Book Blurb: In a war that shook the earth, the Six gods of Nendor defeated their brother Neldin, god of evil. For the three thousand years since, Nendor and the Seven Kingdoms have known peace and prosperity.
But then a new wizard unleashes the power of Neldin. Meglar, wizard king of Zargon, uses dark magic to create an army of creatures to carry out his master's will.
One by one, the sovereign realms fall. Soon the only wizard who can stop Meglar is Grand Master Farrell, the Prince of Haven, the hidden home of refugees. An untried wizard, Farrell carries a secret that could hold the key to defeating Meglar—or it could destroy the world.
While helping Nerti, queen of the unicorns, Farrell saves Miceral, an immortal muchari warrior the Six have chosen to be Farrell's mate. But Farrell approaches love with caution, and before he can decide how to proceed, Meglar invades a neighboring kingdom. Farrell and Miceral find themselves in the middle of the battle. Farrell pushes himself to the limit as he and Miceral fight not only to stop Meglar but for their very survival.
Review: I really loved everything about this book from the storyline to the characters to the dialogue.
Mr. Gordon has a gift for descriptiveness that I greatly enjoyed. I think my favorite is the endless pocket - regarding which I have just one question: Where can I find one outside of the book? I also like the idea behind Haven, if not the need within the world Mr. Gordon created.
The characters and dialogue are intertwined for me. There are Farrell and Miceral, of course, as the leading men of the story and they lead well. But the supporting characters like Horgon (Miceral's father), Erstad and Wesfazial (Farrell's mentors), Nerti and Klissmor (Farrell's and Miceral's unicorn mounts, respectively) as well as others who also carry the story without fading into the background or coming across as one dimensional. The dialogue between all of the characters throughout the story is, in turn, humorous, serious, loving, and sad as the situation calls for.
Wonderful read and great beginning to a series that I would recommend to a variety of readers.
(Review copy courtesy Netgalley. Book blurb found on Netgalley - (c) Dreamspinner Press. Image (c) DSP Publications).
(Contains mild spoilers in the paragraph regarding Evan.)
Set in an alternate England of 1792, A Wicked Encounter is the story of Christopher Allwyne, the Duke of Bellwood, and Evan de Lombard, a Frenchman, who has come to claim the same property that Christopher believes he might inherit from his recently deceased aunt.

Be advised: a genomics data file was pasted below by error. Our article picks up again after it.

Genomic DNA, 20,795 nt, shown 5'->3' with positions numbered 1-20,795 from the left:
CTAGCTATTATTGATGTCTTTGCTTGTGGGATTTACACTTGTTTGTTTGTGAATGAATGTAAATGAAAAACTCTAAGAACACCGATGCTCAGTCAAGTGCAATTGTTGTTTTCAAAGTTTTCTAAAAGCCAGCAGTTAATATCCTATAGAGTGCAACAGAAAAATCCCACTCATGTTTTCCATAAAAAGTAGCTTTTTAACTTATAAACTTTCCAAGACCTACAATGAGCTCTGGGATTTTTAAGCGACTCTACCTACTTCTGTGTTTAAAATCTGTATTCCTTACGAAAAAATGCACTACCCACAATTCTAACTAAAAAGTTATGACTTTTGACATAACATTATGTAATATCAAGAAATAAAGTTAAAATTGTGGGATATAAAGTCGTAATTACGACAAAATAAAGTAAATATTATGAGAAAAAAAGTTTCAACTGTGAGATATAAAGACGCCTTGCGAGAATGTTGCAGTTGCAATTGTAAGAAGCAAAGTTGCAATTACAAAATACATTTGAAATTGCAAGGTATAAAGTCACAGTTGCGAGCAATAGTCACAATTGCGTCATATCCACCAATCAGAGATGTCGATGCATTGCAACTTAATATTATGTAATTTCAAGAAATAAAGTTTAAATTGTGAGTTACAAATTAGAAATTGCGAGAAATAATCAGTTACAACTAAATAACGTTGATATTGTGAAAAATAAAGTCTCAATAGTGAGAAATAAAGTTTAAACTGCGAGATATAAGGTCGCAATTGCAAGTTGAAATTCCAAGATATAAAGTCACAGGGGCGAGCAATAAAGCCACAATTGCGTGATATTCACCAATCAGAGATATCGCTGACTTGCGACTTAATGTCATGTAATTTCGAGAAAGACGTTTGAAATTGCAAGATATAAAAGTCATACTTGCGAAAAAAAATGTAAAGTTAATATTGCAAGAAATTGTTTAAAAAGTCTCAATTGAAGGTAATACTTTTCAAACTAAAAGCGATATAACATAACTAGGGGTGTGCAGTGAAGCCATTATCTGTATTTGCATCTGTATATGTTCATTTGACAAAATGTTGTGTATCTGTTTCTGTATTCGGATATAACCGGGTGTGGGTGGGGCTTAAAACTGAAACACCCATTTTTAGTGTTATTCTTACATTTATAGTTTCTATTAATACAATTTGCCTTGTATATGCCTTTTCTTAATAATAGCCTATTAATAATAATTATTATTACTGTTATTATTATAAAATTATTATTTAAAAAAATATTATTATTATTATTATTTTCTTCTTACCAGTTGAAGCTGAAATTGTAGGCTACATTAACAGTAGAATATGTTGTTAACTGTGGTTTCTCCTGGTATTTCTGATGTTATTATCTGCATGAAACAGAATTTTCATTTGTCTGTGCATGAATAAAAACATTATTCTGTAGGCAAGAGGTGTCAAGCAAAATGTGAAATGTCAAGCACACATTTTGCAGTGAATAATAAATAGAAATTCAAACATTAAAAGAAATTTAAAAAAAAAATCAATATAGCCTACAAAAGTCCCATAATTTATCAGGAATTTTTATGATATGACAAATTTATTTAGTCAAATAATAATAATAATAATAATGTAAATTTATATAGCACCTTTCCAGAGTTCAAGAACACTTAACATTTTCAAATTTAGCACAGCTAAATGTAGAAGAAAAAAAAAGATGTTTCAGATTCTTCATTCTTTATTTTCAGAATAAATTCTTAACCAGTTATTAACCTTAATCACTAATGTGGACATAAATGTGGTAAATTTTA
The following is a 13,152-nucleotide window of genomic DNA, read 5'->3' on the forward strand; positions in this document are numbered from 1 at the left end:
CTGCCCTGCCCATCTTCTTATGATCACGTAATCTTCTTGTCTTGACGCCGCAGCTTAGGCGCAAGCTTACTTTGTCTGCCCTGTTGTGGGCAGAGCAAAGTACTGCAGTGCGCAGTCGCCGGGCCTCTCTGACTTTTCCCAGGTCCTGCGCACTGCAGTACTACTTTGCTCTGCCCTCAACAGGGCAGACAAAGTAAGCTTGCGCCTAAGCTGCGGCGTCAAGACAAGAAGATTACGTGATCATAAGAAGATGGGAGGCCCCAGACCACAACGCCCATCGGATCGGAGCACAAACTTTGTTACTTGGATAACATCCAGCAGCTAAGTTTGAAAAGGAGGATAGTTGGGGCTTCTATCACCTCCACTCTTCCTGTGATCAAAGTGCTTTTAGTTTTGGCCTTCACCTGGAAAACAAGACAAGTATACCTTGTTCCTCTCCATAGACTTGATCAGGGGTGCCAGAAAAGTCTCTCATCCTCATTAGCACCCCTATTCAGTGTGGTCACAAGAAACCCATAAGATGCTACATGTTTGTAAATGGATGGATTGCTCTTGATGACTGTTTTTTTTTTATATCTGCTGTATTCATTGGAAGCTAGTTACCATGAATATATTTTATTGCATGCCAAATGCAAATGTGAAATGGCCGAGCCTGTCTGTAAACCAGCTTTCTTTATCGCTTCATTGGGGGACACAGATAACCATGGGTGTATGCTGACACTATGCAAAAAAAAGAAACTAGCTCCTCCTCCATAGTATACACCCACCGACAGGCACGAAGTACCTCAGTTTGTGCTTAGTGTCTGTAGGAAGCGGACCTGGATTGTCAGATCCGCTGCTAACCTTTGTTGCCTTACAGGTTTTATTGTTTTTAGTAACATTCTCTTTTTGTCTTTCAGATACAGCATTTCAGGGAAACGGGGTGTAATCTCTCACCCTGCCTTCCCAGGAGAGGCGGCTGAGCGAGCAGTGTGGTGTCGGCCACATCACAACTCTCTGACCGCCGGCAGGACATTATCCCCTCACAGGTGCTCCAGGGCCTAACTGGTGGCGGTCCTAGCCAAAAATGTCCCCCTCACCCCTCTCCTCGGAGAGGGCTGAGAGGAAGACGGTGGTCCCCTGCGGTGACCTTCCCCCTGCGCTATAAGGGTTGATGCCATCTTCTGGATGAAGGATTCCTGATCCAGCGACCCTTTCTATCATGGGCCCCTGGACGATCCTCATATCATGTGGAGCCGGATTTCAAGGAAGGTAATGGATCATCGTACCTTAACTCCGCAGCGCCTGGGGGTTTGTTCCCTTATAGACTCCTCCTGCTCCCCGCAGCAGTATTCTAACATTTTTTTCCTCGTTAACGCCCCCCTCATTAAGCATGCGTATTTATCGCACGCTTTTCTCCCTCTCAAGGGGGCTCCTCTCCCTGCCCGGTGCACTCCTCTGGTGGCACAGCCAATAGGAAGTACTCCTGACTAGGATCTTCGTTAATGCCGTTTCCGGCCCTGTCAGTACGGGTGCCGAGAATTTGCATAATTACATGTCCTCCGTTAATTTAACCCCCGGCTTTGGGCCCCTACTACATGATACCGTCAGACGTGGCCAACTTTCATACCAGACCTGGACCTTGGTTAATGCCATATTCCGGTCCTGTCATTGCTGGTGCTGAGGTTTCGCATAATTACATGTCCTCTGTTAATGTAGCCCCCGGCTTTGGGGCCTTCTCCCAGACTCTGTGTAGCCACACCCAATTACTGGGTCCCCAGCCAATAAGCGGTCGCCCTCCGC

Evan and Christopher had already encountered each other and things go awry when Christopher finds out why Evan is in the area. It remains to be seen if they can work things out.
Let me start off by saying that I liked the book overall and it provided a nice reading break. While I would have liked to see more character development and a meatier storyline, I really enjoyed the author's descriptiveness and vivid writing.
Having said that, I do have a couple quibbles with the reading.
The first one is that, even though the author has stated in the foreward that the storyline is set in an alternate England and France where same sex marriage is allowed during the late 18th Century, I found myself going, "But, but, but...." during a good portion of the first time I read the story. Part of that reaction may come from my habit of reading the last chapter first before reading the story from the beginning. I actually like having that kind of a reaction during reading because it usually makes me evaluate whether it's just me or whether it is something that the author intended. Another part of the reaction, however, may be that, while the author does state in the foreward that marriage is acceptable between a same sex couple though rare, I would have liked to see some of the history of why and how it came to be accepted within the storyline itself. Was Christopher, as a lawyer, part of the movement that made it so? Or did it come to pass before he was even born? If so, how long before and what event acted as the impetus for the movement?
A second quibble I have with the story is Christopher himself. For someone who is, essentially, billed as the head of the family, he comes across as a bowl of quivering aspic and one that isn't entirely well set either. While Christopher is a member of the ton, and a certain different set of rules may apply (never mind the different era), I have had teachers who are/were practicing lawyers in different disciplines and having different personalities and, to me, they were of a stronger character than Christopher.
Another thing that stood out for me is Evan. Or, rather, his name. First, well, his first name. From what the reader finds out during the course of the story is that his mother (who is assumed to be French as her heritage is not mentioned) is married to a Frenchman and has an affair with an Englishman. It is worked out by all parties that the French couple will raise the son and that his English parentage will not be revealed. Now, it may just be me, but wouldn't a name like Evan raise some sort of flag? Then the last name. To my the best of my knowledge, the "Lombard" portion of the name has Italian connotations. I would have liked to see some sort of backstory to explain the history of the name within the story.
Aside from these and a couple other things that are due more to my own personal quirks, I really did enjoy the story provided in A Wicked Ecnounter though not everyone might.
If a reader is looking for a nice, quick read, then A Wicked Encounter is great.
(Cross-posted to Goodreads, Amazon.com, BarnesandNoble.com, Silver Publishing, and Librarything.)
The author can be found at: http://sammyjohunt.livejournal.com/
Silver Publishing (both print and ebook formats)
Amazon.com (Kindle version available.)
Barnes & Noble (NOOK version only).